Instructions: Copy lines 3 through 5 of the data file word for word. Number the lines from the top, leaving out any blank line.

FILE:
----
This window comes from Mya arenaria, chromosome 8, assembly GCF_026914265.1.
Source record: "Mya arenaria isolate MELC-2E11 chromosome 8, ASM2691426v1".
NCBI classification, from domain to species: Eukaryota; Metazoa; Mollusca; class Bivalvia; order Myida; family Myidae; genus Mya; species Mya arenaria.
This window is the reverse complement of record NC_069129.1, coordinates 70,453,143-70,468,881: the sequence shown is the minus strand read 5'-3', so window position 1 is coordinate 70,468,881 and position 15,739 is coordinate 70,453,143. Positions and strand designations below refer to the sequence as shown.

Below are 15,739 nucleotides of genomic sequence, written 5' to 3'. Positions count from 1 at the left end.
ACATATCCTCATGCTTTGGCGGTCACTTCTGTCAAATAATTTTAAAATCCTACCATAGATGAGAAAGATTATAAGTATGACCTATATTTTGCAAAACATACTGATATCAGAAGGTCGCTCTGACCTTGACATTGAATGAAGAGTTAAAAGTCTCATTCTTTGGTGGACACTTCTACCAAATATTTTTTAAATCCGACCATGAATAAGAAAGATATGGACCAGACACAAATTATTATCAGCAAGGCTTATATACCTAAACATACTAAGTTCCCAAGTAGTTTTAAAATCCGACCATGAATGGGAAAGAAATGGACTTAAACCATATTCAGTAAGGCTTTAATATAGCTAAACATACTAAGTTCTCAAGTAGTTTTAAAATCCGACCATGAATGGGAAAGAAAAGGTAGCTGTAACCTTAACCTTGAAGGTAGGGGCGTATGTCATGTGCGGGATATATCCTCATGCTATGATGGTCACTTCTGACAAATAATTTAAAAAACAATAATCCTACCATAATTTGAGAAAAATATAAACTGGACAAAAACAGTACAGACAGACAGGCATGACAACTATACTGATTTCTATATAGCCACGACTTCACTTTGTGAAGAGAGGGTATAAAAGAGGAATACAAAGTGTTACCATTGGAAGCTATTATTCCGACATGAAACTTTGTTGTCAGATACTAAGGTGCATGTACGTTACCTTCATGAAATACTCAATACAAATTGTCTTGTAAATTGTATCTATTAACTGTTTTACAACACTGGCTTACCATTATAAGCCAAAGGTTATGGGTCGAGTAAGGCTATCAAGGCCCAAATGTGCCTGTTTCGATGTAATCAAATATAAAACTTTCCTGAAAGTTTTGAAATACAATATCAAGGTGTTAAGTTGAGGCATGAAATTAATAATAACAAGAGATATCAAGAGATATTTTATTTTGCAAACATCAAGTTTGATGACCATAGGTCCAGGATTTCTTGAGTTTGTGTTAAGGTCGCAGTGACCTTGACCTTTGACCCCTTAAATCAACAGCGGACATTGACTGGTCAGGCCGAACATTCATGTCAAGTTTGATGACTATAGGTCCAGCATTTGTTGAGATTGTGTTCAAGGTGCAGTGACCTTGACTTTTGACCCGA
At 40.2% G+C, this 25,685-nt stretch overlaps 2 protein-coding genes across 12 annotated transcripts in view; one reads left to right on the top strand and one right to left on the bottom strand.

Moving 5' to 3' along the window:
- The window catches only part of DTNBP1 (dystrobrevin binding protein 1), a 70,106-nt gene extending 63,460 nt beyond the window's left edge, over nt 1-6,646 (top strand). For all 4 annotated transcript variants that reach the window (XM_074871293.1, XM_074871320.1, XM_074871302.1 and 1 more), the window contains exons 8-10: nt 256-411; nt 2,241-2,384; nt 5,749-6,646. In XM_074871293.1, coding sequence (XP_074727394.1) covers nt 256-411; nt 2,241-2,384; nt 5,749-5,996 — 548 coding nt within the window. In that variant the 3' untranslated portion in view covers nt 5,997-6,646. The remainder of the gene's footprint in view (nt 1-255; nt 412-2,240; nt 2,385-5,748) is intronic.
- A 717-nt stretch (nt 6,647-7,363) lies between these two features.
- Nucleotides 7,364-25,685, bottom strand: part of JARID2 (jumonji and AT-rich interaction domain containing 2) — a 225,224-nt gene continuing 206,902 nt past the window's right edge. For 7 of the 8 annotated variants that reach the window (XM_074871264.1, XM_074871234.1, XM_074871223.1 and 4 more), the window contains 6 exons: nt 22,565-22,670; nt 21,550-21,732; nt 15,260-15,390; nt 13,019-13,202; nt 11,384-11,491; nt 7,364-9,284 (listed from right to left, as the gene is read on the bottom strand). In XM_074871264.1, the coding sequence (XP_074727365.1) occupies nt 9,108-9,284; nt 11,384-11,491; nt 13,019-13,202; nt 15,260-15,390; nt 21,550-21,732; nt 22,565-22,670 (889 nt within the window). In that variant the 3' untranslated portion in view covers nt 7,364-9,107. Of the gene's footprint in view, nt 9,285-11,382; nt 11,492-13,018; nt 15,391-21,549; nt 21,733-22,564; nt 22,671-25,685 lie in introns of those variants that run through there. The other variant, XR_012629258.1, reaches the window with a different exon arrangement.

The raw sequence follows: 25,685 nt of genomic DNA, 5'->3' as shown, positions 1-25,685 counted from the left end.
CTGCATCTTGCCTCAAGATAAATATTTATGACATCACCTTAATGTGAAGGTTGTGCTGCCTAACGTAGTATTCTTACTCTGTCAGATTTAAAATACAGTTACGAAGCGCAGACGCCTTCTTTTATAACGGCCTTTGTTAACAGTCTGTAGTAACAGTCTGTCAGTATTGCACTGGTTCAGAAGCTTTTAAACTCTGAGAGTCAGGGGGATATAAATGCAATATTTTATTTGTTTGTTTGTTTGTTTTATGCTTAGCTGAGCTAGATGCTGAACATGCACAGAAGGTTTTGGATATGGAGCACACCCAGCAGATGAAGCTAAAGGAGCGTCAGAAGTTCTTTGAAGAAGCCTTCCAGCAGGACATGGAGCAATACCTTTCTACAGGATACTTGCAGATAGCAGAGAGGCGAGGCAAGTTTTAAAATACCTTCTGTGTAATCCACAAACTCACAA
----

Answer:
NCBI classification, from domain to species: Eukaryota; Metazoa; Mollusca; class Bivalvia; order Myida; family Myidae; genus Mya; species Mya arenaria.
This window is the reverse complement of record NC_069129.1, coordinates 70,453,143-70,468,881: the sequence shown is the minus strand read 5'-3', so window position 1 is coordinate 70,468,881 and position 15,739 is coordinate 70,453,143. Positions and strand designations below refer to the sequence as shown.

Below are 15,739 nucleotides of genomic sequence, written 5' to 3'. Positions count from 1 at the left end.